Friday, April 24, 2009
If you are a regular with this blog, you know I am currently making my way through "In the Day of Thy Power" from Arthur Wallis. His godly, biblical insight is a refreshing salve in a religious atmosphere of easy believism and "corporate Christianity". This work is having an enormous impact on my vision and perspective on the work of the Lord, and as a result, my prayer life. Along the way there are sections that are simply too irresistable to not share, so here's the latest.
I'm currently in Chapter 6, "Distinctive Features". In this chapter discussing revival, Wallis refers to 'apostolic preaching':
"It was said that Charles Finney in dealing with souls had a fixed principle never to tell a man how to get right with God until he could not longer look him in the face. Only when his conscience had been so thoroughly awakened that he hung his head in shame over his sin, did he consider that he was ripe to be told the way of salvation. We may say that Finney went too far, but do we go far enough? It is vain to urge men to go to the Physician so long as they remain unconvinced that they are dangerously ill. A Puritan writer, Thomas Goodwin, remarked in this connection, "Traitors must be convicted and condemned ere they are capable of a legal pardon; as sentence must be pronounced before a legal appeal can be made.". When we try to foist a pardon on the rebel who has not been apprehended or convicted, we invite him to trample it underfoot."
Later Wallis talks about "anointed preaching":
"It was said of Gilbert Tennent, a contemporary of Jonathan Edwards, and mightily used in the New England Revival, "He seemd to have no regard to please the eyes of his hearers with agreeable gesture, nor their ears with delivery, nor their fancy with language; but to aim directly at their hearts and consciences, to lay open their ruinous delusions, show them their numerous, secret, hypocritical shifts in religion, and drive them out of every deceitful refuge wherein they made themselves easy, with the form of godliness without the power.... His preaching was frequently both terrible and searching." (Prince's Christian History)."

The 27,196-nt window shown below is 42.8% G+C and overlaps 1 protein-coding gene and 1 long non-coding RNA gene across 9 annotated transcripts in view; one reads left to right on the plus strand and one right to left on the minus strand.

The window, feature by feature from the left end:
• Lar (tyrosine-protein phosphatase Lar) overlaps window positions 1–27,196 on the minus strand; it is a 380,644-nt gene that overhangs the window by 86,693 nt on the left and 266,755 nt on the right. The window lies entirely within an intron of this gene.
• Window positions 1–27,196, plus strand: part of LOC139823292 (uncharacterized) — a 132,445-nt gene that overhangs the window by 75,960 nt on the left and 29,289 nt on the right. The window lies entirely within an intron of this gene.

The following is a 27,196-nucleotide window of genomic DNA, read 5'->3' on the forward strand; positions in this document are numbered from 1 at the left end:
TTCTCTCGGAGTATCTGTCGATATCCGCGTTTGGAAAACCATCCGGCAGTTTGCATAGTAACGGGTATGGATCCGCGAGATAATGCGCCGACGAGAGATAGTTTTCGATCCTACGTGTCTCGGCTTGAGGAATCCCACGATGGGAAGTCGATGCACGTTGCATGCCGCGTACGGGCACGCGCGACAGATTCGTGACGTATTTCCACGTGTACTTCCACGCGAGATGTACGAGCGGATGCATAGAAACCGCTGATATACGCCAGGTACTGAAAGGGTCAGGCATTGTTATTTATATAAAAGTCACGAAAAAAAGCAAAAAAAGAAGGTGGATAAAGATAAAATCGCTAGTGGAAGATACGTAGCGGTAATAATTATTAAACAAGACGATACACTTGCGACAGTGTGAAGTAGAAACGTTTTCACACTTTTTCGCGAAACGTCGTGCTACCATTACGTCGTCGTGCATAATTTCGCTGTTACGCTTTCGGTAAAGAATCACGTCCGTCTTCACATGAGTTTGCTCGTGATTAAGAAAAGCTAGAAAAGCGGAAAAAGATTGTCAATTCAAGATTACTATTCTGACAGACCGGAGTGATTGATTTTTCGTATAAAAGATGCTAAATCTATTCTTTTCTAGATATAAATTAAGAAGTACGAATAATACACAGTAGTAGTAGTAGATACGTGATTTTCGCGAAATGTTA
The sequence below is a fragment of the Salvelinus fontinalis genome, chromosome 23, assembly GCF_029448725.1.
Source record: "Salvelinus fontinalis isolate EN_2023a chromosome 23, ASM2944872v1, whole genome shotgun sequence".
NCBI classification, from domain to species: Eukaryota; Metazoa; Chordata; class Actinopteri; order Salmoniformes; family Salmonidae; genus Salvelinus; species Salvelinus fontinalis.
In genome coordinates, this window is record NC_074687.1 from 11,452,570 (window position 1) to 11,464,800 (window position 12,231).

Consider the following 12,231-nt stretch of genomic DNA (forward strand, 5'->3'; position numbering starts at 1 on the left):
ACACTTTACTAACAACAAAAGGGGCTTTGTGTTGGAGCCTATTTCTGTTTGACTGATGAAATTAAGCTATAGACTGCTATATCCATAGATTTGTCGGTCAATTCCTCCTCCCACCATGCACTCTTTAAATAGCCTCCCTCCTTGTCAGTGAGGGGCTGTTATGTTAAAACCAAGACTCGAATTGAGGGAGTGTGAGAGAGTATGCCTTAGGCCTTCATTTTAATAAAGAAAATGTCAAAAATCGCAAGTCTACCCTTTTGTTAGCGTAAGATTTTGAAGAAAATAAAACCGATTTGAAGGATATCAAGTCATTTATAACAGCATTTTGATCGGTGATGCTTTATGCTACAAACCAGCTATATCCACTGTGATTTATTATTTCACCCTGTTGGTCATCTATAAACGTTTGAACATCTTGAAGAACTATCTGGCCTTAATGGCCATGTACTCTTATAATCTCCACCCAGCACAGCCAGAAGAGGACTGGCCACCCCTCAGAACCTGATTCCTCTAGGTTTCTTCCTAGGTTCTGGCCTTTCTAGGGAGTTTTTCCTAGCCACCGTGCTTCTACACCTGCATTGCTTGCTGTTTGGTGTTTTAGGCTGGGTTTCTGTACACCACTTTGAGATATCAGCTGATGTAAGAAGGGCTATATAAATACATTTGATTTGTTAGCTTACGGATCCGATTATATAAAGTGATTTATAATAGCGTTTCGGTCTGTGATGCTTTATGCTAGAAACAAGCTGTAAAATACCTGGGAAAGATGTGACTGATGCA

... and of Christ-centered preaching:
"It will be seen that these features constantly emphasize what has already been remarked, that revival does not lead us forward to fresh stunts or unexplored methods to make the gospel more atractive and acceptable, but back to the old and often disused paths of apostolic evangelism. Would we be ready for revival? - then let us "ask for the old paths, where is the good way and walk therin" (Jer 6:16). Where the Spirit of God is in complete control there is an inevitable return to the simple methods of the first century, and great is the surprise of many to discover that they not only still work, but that they still work the best. They are in fact the only channels capable of carrying the mighty rivers of blessing let loose in revival."